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Two companies awarded Great Place to Learn certification

Two companies have received the Great Place to Learn certification this year - the first time the accreditation is being awarded.

Two companies awarded Great Place to Learn certification

Mr Zaqy Mohamed, Minister of State for Manpower, with Mr Tan Wee Beng, Deputy Chief Executive of SkillsFuture Singapore and Shalom International Movers. (Photo: Great Place to Work Institute Singapore)

SINGAPORE: Two companies in Singapore received on Wednesday (Nov 7) the Great Place to Learn certification, which was awarded for the first time this year.

Logistics company Shalom International Movers and lighting accessories retailer Signify were recognised by consulting firm Great Place to Work Institute Singapore (GPTW) after at least seven in 10 employees said in a survey that the company they work for is a "great place" for learning and development.

GPTW, which has been in Singapore for four years, studies and assesses workplace culture and recognises outstanding workplaces in 45 countries worldwide.

Shalom International Movers was also one of 13 companies to receive the Great Place to Work certification. 

It was ranked seventh out of 10 in the medium and large-sized enterprises category, which was topped by Salesforce for the fourth consecutive year.

Salesforce topped the list of Singapore’s Best Workplaces at the annual Great Place to Work Awards Ceremony on Nov 7, 2018. (Photo: Great Place to Work Institute Singapore)

Tech company Intuit was ranked first in the small enterprises category. Other companies awarded include DHL Express, Mastercard, Cisco and Royal Plaza on Scotts.

Shalom International Movers' practices have led to more than 25 per cent of its staff staying on for more than 10 years - in an industry that typically sees a high turnover rate.

Among these are the efforts it has put into making sure its movers are accredited for their skills.

It tied up with the Institute of Technical Education (ITE) in 2014 to put its movers through certification courses, after it noticed that the skills they acquired on the job were not formally recognised.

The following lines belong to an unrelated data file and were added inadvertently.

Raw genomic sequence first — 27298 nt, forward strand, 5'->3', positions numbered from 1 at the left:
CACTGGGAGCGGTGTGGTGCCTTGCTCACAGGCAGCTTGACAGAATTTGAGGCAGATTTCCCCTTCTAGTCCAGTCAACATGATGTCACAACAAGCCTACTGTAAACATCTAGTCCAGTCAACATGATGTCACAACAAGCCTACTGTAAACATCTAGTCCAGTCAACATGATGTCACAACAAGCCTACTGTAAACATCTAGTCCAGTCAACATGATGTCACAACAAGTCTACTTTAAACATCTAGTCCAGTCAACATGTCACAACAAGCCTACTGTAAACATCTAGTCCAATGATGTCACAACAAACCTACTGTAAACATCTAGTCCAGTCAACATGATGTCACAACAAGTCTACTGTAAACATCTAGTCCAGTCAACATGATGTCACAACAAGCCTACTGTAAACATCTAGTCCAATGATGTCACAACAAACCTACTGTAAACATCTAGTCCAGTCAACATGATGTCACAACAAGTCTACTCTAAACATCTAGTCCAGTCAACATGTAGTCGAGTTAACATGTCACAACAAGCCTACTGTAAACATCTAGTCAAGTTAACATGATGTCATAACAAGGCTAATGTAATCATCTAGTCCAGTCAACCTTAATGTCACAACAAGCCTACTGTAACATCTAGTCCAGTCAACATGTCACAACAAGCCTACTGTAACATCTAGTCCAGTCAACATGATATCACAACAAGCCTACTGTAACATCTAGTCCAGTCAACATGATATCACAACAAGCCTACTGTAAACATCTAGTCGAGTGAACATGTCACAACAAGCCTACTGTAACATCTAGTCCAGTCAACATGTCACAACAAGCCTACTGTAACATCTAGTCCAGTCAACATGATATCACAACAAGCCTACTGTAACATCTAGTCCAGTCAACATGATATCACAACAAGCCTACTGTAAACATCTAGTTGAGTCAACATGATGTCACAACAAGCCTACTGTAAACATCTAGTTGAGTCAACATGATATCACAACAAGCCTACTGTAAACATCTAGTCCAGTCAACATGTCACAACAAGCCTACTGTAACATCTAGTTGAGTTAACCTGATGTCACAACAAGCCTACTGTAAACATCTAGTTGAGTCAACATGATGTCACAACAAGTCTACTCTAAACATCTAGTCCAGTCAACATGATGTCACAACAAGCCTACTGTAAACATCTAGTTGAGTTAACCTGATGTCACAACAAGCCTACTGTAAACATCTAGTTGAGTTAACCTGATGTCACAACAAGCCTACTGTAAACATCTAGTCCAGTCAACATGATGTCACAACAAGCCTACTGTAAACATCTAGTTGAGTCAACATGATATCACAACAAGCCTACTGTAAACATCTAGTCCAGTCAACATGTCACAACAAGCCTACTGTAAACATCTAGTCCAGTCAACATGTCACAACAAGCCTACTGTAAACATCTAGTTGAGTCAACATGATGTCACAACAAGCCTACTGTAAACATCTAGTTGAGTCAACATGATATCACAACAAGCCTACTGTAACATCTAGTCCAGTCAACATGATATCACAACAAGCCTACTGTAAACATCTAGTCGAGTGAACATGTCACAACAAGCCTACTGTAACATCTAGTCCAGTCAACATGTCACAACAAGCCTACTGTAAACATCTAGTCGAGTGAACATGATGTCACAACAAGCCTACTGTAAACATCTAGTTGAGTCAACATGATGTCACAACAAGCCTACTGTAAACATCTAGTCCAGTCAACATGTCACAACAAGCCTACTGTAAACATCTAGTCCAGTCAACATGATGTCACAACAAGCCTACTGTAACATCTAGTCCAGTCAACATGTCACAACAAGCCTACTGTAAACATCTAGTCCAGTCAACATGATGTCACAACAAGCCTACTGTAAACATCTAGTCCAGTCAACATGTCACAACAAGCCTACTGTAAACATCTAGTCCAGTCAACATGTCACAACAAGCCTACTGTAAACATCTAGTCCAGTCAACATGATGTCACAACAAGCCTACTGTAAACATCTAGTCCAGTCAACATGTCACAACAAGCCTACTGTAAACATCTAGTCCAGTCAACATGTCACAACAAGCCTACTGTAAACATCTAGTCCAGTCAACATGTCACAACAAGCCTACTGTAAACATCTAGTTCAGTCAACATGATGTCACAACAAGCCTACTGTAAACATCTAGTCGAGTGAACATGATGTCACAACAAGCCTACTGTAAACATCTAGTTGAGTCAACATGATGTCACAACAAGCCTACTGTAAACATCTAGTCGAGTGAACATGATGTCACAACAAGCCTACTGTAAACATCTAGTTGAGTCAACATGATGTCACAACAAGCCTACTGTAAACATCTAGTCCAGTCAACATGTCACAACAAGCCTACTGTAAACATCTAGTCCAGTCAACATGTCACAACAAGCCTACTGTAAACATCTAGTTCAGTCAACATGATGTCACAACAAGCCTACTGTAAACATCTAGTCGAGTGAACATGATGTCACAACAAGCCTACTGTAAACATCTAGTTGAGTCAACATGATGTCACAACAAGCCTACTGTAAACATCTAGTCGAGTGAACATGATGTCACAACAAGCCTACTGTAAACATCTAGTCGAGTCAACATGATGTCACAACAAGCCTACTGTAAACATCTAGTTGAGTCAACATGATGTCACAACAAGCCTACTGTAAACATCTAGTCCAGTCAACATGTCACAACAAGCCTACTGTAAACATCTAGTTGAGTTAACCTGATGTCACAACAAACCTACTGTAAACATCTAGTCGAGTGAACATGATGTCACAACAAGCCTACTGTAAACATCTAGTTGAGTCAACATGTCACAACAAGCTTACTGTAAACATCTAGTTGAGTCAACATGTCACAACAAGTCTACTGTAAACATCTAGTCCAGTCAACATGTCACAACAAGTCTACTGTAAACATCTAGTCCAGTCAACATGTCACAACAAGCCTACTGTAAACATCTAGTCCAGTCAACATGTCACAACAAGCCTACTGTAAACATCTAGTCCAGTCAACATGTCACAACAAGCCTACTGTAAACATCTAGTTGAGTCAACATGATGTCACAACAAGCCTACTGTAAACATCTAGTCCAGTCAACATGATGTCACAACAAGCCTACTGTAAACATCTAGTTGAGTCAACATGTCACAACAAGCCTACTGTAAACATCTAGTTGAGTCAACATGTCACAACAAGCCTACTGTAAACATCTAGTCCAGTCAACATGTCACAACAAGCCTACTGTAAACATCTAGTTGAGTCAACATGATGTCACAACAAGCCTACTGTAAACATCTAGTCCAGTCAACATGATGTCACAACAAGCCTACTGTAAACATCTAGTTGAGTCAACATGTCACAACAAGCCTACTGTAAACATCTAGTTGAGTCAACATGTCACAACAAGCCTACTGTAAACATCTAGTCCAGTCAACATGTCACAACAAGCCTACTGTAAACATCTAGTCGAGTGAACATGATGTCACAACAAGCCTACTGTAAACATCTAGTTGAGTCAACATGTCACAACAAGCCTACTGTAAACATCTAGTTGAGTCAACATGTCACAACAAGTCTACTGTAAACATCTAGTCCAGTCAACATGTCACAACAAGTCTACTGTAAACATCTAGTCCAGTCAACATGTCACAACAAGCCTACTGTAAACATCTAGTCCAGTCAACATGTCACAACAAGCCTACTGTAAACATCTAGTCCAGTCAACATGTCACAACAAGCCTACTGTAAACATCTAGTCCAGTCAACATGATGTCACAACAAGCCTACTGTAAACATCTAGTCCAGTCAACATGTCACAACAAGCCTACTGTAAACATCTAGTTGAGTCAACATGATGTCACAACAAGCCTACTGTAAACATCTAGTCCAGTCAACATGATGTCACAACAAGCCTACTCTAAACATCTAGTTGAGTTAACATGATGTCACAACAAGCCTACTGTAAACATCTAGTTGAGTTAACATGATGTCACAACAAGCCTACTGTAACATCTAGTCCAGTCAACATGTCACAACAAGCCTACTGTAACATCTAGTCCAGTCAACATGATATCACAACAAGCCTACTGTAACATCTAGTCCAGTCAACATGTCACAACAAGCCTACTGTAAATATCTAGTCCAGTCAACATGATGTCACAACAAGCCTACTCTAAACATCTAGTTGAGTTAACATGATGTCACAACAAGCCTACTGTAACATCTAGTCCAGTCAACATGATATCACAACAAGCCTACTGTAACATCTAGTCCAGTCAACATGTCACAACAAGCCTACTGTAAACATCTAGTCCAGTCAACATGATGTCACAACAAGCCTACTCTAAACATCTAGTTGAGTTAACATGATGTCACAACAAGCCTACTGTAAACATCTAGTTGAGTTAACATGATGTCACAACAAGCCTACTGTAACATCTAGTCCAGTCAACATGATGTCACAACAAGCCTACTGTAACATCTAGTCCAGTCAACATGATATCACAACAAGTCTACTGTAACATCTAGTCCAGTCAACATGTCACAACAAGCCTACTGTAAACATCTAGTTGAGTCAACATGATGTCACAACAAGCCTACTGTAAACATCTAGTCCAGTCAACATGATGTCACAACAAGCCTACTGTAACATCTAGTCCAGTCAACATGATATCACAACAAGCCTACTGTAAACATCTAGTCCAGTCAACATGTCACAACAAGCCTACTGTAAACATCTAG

Mr Gideon Lam, CEO of Shalom International Movers said: "Everything we do, our men must have pride."

"These organisations create and sustain high-trust, high-performing workplace cultures. They show us that an inclusive, encouraging workplace is possible, regardless of company size and industry," said Mr Zaqy Mohamed, Minister of State for Manpower, during the Singapore's Best Workplaces Awards ceremony.

"Their efforts are especially laudable given the many challenges our modern workforce and businesses face today."


Working with the Singapore Management University, GPTW conducted surveys at more than 800 organisations with over 400,000 employees across the region, which contributed to research showing a strong link between high levels of "psychological safety" and a strong teamwork culture.

Ninety-two per cent of employees who thought of their company as a great workplace also rated the organisation high in psychological safety.

This refers to an environment where employees can speak their minds freely and make honest mistakes without fear, according to the GPTW study.

In short, it's an environment where employees feel comfortable being themselves, said Professor of strategic management Richard Smith.

"Studies have shown that a sense of psychological safety drives people to contribute more, take more risks and perform better as a team," said Prof Smith.

"This study also observed that psychological safety has 10 times the impact on teamwork, relative to other organisational climate factors combined – which include remuneration, recognition and development opportunities."

Some elements that are key to this are the behavioural integrity of a company's leaders, organisational practices that are supportive of employees, and healthy relationship networks.

For Singapore, relationship networks in the form of collective approval and acceptance had the largest impact on perceptions of the degree of one’s psychological safety.

Source: CNA/ec(hm)


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